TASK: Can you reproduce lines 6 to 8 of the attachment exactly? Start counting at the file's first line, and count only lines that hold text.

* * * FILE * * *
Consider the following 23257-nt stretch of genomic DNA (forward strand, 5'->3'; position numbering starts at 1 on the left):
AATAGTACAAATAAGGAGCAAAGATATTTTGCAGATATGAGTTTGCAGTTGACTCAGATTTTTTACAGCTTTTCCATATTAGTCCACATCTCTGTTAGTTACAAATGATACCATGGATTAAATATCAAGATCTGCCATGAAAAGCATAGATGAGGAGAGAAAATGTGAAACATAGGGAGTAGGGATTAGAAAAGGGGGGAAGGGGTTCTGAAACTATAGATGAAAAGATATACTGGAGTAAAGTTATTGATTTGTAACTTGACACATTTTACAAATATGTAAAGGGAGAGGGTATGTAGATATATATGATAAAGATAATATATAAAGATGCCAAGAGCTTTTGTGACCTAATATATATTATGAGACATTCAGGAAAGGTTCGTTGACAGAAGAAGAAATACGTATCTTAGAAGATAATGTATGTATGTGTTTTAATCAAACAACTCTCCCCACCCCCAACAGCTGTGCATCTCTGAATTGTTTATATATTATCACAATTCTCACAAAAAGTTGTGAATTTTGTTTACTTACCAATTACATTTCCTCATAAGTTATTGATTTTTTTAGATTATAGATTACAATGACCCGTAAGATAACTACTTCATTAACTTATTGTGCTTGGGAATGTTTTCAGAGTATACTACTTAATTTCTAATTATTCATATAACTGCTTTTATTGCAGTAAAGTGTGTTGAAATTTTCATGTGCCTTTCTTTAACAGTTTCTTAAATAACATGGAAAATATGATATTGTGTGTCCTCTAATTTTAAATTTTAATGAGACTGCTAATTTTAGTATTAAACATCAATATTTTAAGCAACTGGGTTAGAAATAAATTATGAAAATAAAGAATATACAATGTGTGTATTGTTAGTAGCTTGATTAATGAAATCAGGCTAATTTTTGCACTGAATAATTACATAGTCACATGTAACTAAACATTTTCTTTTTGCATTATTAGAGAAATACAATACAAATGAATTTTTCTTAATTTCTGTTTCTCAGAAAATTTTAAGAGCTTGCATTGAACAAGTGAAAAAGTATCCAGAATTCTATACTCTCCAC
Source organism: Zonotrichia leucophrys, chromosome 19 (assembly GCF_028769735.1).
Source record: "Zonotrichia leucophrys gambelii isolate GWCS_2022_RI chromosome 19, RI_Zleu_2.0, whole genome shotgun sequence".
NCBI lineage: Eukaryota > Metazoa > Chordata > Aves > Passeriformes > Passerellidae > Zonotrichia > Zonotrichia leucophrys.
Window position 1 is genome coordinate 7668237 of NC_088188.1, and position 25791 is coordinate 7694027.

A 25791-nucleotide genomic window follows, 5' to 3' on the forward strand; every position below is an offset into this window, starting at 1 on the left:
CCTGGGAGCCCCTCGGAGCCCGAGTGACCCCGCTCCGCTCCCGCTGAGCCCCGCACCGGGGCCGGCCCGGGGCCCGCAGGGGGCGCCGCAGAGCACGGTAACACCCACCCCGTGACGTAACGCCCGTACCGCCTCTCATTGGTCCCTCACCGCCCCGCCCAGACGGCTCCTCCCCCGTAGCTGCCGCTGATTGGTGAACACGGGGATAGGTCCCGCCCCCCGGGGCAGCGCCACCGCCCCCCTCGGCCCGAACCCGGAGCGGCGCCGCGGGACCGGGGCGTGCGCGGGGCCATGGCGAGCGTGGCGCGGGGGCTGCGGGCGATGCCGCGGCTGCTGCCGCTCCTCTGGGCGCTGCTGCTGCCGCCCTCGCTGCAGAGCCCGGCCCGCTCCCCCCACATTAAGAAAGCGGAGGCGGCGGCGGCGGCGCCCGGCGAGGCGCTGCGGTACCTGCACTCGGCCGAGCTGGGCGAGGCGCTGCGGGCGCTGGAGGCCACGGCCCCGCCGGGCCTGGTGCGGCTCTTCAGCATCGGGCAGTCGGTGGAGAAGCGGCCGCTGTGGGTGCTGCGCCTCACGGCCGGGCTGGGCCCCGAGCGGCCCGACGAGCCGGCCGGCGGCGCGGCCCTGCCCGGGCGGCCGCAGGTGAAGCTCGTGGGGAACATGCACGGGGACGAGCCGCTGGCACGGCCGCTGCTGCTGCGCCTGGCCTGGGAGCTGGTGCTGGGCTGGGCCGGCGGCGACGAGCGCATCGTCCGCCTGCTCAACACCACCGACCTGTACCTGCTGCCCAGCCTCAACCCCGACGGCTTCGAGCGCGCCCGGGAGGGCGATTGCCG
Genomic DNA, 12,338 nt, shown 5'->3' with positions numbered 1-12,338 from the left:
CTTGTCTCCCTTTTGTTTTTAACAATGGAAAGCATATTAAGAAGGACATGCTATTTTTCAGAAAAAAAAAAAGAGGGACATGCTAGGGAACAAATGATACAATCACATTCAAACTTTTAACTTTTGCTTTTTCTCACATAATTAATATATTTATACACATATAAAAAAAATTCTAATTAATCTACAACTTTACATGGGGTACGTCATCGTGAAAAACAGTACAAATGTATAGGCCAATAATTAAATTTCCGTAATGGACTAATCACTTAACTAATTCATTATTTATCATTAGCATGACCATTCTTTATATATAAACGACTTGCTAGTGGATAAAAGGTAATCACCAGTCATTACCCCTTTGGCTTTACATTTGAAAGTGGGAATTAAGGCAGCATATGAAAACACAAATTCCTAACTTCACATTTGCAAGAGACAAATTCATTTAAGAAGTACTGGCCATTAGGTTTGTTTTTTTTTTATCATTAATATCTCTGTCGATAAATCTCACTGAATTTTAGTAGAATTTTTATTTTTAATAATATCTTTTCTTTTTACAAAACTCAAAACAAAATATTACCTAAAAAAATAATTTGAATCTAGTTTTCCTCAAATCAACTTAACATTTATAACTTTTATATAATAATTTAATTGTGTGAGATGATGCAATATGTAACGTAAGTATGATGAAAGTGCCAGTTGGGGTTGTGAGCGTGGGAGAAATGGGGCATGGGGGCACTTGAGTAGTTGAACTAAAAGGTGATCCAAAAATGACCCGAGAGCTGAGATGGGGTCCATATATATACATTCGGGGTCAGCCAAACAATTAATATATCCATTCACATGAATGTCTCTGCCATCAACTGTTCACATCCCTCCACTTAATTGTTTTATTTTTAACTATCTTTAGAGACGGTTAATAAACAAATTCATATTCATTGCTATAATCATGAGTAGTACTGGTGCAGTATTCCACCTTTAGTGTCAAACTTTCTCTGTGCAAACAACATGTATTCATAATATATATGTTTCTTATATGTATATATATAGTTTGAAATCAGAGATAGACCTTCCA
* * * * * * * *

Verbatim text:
Window position 1 is genome coordinate 7668237 of NC_088188.1, and position 25791 is coordinate 7694027.

A 25791-nucleotide genomic window follows, 5' to 3' on the forward strand; every position below is an offset into this window, starting at 1 on the left:
CCTGGGAGCCCCTCGGAGCCCGAGTGACCCCGCTCCGCTCCCGCTGAGCCCCGCACCGGGGCCGGCCCGGGGCCCGCAGGGGGCGCCGCAGAGCACGGTAACACCCACCCCGTGACGTAACGCCCGTACCGCCTCTCATTGGTCCCTCACCGCCCCGCCCAGACGGCTCCTCCCCCGTAGCTGCCGCTGATTGGTGAACACGGGGATAGGTCCCGCCCCCCGGGGCAGCGCCACCGCCCCCCTCGGCCCGAACCCGGAGCGGCGCCGCGGGACCGGGGCGTGCGCGGGGCCATGGCGAGCGTGGCGCGGGGGCTGCGGGCGATGCCGCGGCTGCTGCCGCTCCTCTGGGCGCTGCTGCTGCCGCCCTCGCTGCAGAGCCCGGCCCGCTCCCCCCACATTAAGAAAGCGGAGGCGGCGGCGGCGGCGCCCGGCGAGGCGCTGCGGTACCTGCACTCGGCCGAGCTGGGCGAGGCGCTGCGGGCGCTGGAGGCCACGGCCCCGCCGGGCCTGGTGCGGCTCTTCAGCATCGGGCAGTCGGTGGAGAAGCGGCCGCTGTGGGTGCTGCGCCTCACGGCCGGGCTGGGCCCCGAGCGGCCCGACGAGCCGGCCGGCGGCGCGGCCCTGCCCGGGCGGCCGCAGGTGAAGCTCGTGGGGAACATGCACGGGGACGAGCCGCTGGCACGGCCGCTGCTGCTGCGCCTGGCCTGGGAGCTGGTGCTGGGCTGGGCCGGCGGCGACGAGCGCATCGTCCGCCTGCTCAACACCACCGACCTGTACCTGCTGCCCAGCCTCAACCCCGACGGCTTCGAGCGCGCCCGGGAGGGCGATTGCCG